“Fire safety mechanisms must consider the psychology of people in panic and design systems in such a way that the instructions are clear. We instruct societies to conduct mock drills and comply with Fire Act and install necessary equipment to fight fires, which can be used by both residents and fire brigade” he added.

“The BMC carries out random inspections and issues notices where there are irregularities. If they don’t submit a compliance report, we carry out legal action against them. License agencies appointed by the state government carry out safety inspections and submit the findings. This has to be done by each and every building. This is a third party audit,” said  Hemant Parab.

According to Hemant Parab, in Mumbai, it is not just a question of awareness but also a matter of people defaulting on their taxes and contribution towards maintenance of apartments. “This shows an apathy towards safety,” said  Chandrashekhar Prabhu.

However, some efforts to raise awareness towards fire safety have begun. “Awareness drives must reach each and every resident. Fire volunteering programs take place every Saturday to train residents through the Agni Rakshak programme. More people should participate in these efforts.” concluded  Hemant Parab.

It is imperative to gain the participation of experts and people in the field, when discussing such a topic. The vibrant participation from our audience, readers and concerned citizens made the event a success. This panel discussion was not meant to be a one-time event, but a starting point for the work that must be done in order to address the pressing urban issues in the city.

Also read:

Leave a Reply

Your email address will not be published. Required fields are marked *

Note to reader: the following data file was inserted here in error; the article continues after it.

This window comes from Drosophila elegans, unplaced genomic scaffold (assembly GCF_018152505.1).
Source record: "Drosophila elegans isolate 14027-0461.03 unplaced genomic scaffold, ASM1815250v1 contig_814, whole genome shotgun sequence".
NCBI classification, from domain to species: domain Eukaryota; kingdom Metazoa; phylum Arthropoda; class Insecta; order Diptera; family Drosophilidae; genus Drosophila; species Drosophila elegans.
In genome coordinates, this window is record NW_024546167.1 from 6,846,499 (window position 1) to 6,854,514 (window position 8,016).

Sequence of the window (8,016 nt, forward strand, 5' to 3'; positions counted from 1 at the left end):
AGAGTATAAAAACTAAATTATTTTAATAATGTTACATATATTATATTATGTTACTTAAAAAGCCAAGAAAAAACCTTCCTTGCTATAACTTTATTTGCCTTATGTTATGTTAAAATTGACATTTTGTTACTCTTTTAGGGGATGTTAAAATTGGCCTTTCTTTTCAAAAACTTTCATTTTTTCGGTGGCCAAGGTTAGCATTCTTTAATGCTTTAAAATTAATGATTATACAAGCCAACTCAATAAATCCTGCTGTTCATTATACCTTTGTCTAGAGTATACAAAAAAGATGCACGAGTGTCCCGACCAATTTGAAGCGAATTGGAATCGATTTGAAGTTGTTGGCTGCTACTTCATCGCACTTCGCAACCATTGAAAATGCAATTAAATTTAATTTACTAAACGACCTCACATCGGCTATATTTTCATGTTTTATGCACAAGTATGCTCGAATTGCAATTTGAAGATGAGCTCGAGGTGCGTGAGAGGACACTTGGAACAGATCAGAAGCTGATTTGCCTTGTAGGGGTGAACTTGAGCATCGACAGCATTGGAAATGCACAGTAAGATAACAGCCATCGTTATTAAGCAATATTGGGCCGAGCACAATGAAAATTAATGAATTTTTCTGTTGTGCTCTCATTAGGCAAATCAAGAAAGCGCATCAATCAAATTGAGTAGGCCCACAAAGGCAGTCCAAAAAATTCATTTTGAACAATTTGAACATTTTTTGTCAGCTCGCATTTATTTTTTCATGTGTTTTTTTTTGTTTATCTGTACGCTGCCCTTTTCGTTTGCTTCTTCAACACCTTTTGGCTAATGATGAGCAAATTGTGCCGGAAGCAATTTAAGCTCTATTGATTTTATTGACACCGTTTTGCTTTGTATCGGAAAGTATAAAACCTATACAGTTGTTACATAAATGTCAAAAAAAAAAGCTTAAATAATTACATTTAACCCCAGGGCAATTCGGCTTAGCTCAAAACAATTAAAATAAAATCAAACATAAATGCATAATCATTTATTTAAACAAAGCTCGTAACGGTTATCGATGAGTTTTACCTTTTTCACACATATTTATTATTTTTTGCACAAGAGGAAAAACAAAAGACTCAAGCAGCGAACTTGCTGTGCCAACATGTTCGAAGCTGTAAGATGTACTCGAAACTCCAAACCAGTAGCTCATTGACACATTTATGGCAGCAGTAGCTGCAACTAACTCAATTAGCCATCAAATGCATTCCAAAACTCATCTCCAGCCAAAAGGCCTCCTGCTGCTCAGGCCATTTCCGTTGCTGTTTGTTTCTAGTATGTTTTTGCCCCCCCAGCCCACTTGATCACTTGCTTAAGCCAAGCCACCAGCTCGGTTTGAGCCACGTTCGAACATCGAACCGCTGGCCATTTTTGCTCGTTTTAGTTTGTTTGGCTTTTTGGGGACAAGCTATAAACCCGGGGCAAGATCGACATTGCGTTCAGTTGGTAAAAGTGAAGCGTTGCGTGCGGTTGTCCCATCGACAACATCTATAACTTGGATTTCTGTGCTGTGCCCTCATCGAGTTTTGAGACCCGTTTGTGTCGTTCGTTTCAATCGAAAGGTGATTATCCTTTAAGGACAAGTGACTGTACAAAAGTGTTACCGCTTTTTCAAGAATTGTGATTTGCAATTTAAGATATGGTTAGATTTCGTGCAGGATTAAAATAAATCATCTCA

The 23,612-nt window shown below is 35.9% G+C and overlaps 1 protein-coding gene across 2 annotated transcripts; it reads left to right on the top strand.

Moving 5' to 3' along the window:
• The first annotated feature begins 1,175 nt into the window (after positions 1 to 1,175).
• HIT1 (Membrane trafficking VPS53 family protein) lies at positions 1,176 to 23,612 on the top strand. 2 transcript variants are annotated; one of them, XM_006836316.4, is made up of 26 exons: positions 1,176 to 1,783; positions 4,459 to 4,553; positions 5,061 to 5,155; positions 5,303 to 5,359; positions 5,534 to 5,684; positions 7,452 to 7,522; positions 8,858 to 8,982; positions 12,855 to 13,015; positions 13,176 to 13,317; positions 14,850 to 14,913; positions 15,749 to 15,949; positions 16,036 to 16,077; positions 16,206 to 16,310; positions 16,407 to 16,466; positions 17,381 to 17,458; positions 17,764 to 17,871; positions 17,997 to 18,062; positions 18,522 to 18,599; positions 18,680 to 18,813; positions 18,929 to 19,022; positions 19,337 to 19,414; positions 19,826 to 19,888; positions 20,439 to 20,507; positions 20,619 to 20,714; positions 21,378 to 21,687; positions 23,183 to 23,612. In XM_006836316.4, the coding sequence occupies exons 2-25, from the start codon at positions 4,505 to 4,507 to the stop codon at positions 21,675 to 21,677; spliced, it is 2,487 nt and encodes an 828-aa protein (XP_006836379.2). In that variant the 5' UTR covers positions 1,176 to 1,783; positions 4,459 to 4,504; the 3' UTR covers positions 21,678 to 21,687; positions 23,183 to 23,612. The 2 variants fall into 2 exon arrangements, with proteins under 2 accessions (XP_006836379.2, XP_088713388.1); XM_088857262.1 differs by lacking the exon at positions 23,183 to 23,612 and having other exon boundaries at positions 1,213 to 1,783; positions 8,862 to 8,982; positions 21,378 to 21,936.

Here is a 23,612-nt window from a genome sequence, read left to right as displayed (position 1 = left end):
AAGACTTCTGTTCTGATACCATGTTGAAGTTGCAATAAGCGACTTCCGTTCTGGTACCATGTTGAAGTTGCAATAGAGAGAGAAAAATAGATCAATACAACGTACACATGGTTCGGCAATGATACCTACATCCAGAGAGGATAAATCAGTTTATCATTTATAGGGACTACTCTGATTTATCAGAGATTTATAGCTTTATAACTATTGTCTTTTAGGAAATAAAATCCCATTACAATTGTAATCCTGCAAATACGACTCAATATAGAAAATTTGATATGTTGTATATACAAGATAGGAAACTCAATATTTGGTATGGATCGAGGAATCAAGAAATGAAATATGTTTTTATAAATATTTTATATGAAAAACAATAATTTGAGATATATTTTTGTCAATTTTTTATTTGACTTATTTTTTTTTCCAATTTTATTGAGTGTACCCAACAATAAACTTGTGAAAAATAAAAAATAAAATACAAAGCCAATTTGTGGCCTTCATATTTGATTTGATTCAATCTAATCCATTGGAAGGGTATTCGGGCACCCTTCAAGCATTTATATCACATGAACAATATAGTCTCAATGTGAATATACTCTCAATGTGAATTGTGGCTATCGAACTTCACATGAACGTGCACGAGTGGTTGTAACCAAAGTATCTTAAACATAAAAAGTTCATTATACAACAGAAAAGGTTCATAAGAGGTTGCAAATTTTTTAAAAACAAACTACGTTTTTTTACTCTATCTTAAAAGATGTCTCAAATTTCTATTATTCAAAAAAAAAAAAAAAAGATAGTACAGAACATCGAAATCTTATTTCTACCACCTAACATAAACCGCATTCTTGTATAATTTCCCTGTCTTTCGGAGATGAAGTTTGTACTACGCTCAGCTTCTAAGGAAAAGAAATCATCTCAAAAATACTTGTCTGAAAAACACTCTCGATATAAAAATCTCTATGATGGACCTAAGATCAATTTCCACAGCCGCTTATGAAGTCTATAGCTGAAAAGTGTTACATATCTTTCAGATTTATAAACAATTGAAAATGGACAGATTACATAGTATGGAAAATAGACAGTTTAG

This site uses Akismet to reduce spam. Learn how your comment data is processed.

Similar Story

Taking flight: Does Chennai need a second airport and at what cost?

Civic and environmental activists question the feasibility of the greenfield airport in Parandur and suggest expansion of Chennai airport.

Ten lakes, two streams, 3,500 acres of agricultural land, 1,005 families and hundreds of plant and animal species — these are all under threat because of one development project. There has been a considerable buzz regarding the Chennai Greenfield Airport set to come up in Parandur on the outskirts of the city. But, not all the noise is positive. Villagers in Parandur have been protesting for almost 700 days and some have even boycotted the Lok Sabha 2024 elections, asking the government to withdraw the project.   Yet, work is steadily progressing on the greenfield airport and the government is…

Similar Story

Explainer: Electrical components and ways to increase BESCOM sanctioned load

Here is an explainer on electrical system components and its maintenance, how to calculate sanction load and the process to increase it.

(Part 1 covered the components of BESCOM bill, tariff structure and sanction loads. Part 2 delves into electrical system maintenance) With the adoption of electric vehicles, owners are tapping into their existing meters to charge their vehicles, leading to electrical mishaps. If you need to connect a 3.3 kw/7.2kw EV charger, your sanctioned load needs to be enhanced. This leads to cable/wire, MCB (miniature circuit breaker) and RCCB (residual current circuit breaker) replacement, possibly the energy meter too may need to be replaced.  Overall, if every household enhances sanction load, this leads to constant tripping of the transformer and short…